Canada’s clean energy priorities need hydropower
The Canadian government will work with international partners to promote opportunities for hydropower, eliminate barriers for renewable energy, and share best practices and benefits around the world, writes the Honourable Amarjeet Sohi, Minister of Natural Resources.
With its vast landmass and diverse geography, Canada has an abundance of renewable energy sources that are helping power our communities. That is part of Canada’s natural advantage; we not only have abundant resources, we have the expertise and experience to develop those resources – sustainably and competitively.
Hydropower is a great example of that advantage. For close to 140 years, Canada has been developing its water resources to produce clean, sustainable, reliable and affordable electricity.
Hydropower generates tremendous economic opportunities and provides thousands of jobs in communities across the country – all the while helping to ensure low electricity prices for Canadians. In fact, six out of every 10 Canadian homes and businesses are powered by hydropower.
The industry has also built new partnerships by developing projects with indigenous communities that create new, long-term economic opportunities from coast to coast while helping to reduce reliance on diesel fuel in off-grid, rural and remote communities.
In 2017, our government launched Generation Energy, a nationwide conversation on Canada’s energy future. More than 380,000 individuals participated, including experts, industry stakeholders, and indigenous people. Their views were heard and included, and the final report outlines four clean energy paths to Canada’s energy future – including the use of more renewable energy like hydropower.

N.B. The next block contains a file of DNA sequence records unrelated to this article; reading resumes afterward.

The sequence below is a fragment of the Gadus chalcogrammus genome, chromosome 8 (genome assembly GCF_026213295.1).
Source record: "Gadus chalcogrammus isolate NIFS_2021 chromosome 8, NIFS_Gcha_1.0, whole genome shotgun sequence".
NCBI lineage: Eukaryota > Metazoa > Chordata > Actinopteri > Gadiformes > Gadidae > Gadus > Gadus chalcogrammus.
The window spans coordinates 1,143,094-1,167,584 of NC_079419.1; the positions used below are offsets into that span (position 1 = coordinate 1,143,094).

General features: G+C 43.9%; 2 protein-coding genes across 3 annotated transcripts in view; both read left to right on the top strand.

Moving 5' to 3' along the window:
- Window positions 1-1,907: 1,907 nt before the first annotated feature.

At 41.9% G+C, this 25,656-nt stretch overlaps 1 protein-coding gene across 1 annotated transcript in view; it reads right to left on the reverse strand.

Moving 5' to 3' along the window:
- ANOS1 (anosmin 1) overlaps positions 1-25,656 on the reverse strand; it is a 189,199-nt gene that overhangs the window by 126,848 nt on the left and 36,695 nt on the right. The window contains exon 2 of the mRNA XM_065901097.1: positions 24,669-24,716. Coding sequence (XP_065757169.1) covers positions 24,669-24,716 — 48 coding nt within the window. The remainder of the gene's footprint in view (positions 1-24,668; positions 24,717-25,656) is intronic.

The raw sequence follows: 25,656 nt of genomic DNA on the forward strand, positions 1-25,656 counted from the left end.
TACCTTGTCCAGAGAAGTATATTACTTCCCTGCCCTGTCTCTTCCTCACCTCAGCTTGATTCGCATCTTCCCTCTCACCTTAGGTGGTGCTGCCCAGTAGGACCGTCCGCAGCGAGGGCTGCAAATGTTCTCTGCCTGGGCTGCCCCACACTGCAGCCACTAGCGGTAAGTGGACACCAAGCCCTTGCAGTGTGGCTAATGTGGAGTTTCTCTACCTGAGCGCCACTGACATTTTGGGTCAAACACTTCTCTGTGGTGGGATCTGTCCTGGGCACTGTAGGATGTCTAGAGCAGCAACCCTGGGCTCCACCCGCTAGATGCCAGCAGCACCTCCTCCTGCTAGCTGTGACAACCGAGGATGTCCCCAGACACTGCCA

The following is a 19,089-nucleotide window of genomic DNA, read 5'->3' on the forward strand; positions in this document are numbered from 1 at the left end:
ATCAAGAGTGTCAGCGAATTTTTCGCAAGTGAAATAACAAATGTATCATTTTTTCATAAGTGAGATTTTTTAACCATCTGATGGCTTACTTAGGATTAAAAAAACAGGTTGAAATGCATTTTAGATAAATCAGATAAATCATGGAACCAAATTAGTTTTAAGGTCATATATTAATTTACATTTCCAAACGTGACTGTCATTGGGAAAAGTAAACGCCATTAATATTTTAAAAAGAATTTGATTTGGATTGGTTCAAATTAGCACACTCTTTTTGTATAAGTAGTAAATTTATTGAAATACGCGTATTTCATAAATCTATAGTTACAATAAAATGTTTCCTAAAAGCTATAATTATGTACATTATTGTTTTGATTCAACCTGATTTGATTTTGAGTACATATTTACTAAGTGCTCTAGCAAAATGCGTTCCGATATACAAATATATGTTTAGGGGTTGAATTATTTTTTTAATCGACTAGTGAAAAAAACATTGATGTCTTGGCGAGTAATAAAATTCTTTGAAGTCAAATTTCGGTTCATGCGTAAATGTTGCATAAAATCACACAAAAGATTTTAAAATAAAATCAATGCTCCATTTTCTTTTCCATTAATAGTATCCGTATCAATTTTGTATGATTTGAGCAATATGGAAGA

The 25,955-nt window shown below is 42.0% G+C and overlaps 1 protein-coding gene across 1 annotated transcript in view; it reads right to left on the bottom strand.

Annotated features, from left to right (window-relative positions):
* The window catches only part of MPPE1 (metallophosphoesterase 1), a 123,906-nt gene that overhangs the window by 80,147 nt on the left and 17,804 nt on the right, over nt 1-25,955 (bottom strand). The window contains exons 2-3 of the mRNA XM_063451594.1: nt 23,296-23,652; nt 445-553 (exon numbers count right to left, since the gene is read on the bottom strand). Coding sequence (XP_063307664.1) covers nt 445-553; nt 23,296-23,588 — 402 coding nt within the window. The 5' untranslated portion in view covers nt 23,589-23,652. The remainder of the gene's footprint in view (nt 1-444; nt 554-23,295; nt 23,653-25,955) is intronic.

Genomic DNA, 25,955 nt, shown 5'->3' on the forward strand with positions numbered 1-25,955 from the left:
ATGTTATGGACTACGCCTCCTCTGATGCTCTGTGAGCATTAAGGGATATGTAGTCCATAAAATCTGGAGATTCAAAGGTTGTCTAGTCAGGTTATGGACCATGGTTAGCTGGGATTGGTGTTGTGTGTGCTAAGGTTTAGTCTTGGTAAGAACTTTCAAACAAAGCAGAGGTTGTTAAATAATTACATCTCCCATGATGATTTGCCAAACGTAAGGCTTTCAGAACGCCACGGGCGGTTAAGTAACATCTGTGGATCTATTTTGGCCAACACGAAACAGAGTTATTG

Canada is well on its way to realising this vision and hydropower is at the forefront of our energy transformation. Currently, six Canadian provinces and territories generate more than 94 per cent of their electricity from renewable sources. This creates opportunities for more trade in clean electricity between provinces and territories, while boosting our economy, creating jobs and protecting our environment.
We are also using technologies that improve the reliability, resiliency and flexibility of our new renewables-sourced energy systems. This technology will allow us to increase our energy security and provide consumers with a wider range of energy choices.
For all of these reasons, our government sees a bright future for Canada’s hydropower industry – at home and abroad. We will continue with international partners to promote these opportunities, eliminate barriers for renewable energy, and share best practices and benefits around the world.
This piece originally appeared in the 2019 Hydropower Status Report published on 12 May.